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Has the game gone soft?

Murray Middleton

Murray Middleton

Written on Tuesday, 24 July 2012 08:07

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During the ABC's coverage of Saturday afternoon's Coburg versus North Ballarat match, viewers were asked the following question: 'Has the game gone soft?' It was obvious what kind of response the question was trying to elicit. I haven't bothered to seek the results.

I don't like the Jack Ziebell verdict any more than Drew Petrie and James Kelly do. The fact that Ziebell didn't breach any of the laws of the game, yet landed a hefty suspension, strikes me as absurd. He didn't even concede a free kick. Umpire Justin Schmitt – who was standing ten metres away from the contest – said three times, "He was just going for the footy."

Daniel Merrett's knee into Nick Riewoldt's vertebrae in the same round was infinitely more malicious than what Ziebell did to Aaron Joseph. Merrett knew what he was doing. It was also a much worse 'look' for the game.

So much of the Match Review Panel's hysteria in recent seasons has been under the guise of this elusive 'look'. It's a futile hysteria. No one is going to stop watching (or playing) the game on account of Ziebell's bump or Jack Trengove's sling tackle. The most bone-jarring hits of the game are those that can't be legislated against.

For this reason alone, the game will never be soft. Consider Jonathan Brown's thrice-mangled face! Consider the metal plate and screws lurking behind James Hird's left eye socket! Consider Lenny Hayes' guttural voice after the 2010 Grand Final!

Last year an American colleague – a world championship winning water polo player – asked me what Aussie Rules was like. I sat her at a computer and made her watch the Jordan Lewis/Jarrod Harbrow collision in 2010.

I'll be honest. I enjoyed watching her recoil in her chair when Harbrow cannoned into the unsuspecting Lewis with his hipbone. She asked if Lewis' neck was broken. And I knew she was a true sports fan when, seconds later, she said, 'Play it again!'

I loved Dennis Cometti's response to the Lewis/Harbrow collision in the commentary box. In a hoarse voice, Cometti said, "It's a primitive game sometimes. There's not many sports in the world where you see that sort of courage. In fact, I can't think of a one."

I used to loathe Clint Jones as a footballer before his collision with Sydney's Martin Mattner in 2008. Daily Telegraph photographer Wayne Ludbey captured the extraordinary point at which Jones' flesh jarred away from his skeleton. I'll never speak another bad word about the Saints' tagger. Any player who is prepared to take such a hit for the jumper is a gem.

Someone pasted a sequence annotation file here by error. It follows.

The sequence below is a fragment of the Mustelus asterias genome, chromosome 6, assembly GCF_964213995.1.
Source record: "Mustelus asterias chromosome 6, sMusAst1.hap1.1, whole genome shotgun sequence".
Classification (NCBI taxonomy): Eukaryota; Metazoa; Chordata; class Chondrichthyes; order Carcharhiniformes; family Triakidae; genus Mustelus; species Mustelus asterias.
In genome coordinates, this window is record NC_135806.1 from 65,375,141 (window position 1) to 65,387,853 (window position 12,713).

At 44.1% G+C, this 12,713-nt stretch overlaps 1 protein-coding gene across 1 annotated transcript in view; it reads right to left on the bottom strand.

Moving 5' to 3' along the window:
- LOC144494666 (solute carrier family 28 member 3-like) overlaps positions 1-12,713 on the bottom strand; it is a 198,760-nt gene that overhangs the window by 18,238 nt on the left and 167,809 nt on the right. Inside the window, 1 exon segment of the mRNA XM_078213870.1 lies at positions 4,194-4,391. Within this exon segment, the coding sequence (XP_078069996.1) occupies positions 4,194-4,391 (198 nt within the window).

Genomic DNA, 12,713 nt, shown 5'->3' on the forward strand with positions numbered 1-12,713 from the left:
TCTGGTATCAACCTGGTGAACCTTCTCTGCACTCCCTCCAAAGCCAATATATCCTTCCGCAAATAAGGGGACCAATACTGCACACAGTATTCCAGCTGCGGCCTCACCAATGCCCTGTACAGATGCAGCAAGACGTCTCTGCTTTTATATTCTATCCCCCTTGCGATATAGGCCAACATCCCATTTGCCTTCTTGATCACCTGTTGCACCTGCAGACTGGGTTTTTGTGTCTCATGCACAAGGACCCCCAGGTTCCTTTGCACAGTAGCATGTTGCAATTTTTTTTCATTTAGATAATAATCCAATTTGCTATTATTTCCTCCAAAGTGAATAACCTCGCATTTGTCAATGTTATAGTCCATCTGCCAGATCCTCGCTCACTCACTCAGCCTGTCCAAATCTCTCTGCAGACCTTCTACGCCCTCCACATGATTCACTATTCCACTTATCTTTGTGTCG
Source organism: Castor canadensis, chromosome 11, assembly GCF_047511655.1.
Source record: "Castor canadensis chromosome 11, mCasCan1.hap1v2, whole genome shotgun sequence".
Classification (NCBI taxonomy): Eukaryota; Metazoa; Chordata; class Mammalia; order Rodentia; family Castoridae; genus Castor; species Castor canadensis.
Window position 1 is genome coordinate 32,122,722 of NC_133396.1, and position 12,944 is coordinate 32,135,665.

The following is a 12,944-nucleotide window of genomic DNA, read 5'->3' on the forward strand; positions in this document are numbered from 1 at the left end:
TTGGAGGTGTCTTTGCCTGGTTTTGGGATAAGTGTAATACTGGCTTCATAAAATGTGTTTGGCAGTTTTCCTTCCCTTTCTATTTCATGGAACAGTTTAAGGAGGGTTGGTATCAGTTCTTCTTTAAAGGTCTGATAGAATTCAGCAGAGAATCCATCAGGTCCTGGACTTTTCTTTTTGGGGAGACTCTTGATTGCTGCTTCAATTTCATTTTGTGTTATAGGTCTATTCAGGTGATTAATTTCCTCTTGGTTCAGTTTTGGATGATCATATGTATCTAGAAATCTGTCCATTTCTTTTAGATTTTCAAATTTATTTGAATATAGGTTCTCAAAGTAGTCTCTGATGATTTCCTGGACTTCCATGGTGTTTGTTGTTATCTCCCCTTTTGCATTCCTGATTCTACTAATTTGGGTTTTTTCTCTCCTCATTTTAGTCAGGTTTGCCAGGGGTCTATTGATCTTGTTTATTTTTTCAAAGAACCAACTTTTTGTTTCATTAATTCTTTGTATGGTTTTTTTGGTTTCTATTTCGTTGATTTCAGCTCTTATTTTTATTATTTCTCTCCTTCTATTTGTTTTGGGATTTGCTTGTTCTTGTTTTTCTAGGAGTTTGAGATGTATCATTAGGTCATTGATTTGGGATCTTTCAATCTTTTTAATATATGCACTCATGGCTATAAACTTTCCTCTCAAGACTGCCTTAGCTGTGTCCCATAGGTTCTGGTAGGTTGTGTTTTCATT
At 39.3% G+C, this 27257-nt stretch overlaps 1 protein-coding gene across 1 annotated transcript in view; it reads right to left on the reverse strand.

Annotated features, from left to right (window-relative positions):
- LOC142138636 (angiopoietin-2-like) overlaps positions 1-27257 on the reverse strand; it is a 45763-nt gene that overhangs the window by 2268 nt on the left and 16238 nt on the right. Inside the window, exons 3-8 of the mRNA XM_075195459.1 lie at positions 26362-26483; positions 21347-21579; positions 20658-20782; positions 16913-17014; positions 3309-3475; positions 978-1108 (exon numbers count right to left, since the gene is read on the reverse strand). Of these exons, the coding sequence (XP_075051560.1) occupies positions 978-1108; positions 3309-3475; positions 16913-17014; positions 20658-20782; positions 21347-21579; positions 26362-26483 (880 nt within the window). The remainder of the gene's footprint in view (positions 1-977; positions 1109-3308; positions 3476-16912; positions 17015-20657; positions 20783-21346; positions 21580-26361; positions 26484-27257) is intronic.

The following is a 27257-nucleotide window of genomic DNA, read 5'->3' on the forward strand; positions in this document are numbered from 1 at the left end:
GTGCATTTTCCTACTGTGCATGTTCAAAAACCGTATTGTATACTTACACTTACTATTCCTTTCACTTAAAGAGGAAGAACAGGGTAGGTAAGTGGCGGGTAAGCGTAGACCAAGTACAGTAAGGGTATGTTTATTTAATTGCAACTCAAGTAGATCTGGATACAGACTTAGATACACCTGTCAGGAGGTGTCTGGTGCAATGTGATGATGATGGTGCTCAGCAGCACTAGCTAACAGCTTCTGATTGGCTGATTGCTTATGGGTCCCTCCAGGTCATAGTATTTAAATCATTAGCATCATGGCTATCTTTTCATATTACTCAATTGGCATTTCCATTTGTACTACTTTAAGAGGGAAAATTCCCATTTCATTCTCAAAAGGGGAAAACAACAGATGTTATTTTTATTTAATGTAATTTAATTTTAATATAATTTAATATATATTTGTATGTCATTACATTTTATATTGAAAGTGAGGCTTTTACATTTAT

Ludbey's image of Jones' distorted features is one of the most enduring images of the modern game. In one frame it captures the senselessness of our national game; a game with breakneck speed, majestic leaps and brutal collisions. Whether it's a good 'look' is superfluous. We all want senselessness in our lives. The best form of it is football.

My father brings his international students to an AFL match once every season. There are two features of Aussie Rules that always capture their imaginations:

1) The speed of the game

2) The possibility of being struck from 360 degrees

As Dennis Cometti pointed out, not many sports carry this second possibility. The threat of a collision – and the potentially serious consequences – is what makes the game captivating to the students. It has nothing to do with any supposed 'look' that the Match Review Committee is busy preserving.

As much as we cry foul when there is a verdict that is beyond comprehension, none of us are going anywhere. We're addicted. We unite in our grimaces when there is a sickening collision. We disappear from social engagements on weekends to sneak glances at television screens. We calculate DreamTeam statistics in our heads whilst lovers talk lovingly at us. To those who don't understand the sickness, we're barbarians.

No, the game isn't soft. It has everything I want in a Saturday night.

Perhaps the ABC's question should have been: 'Have the officiators gone soft?'

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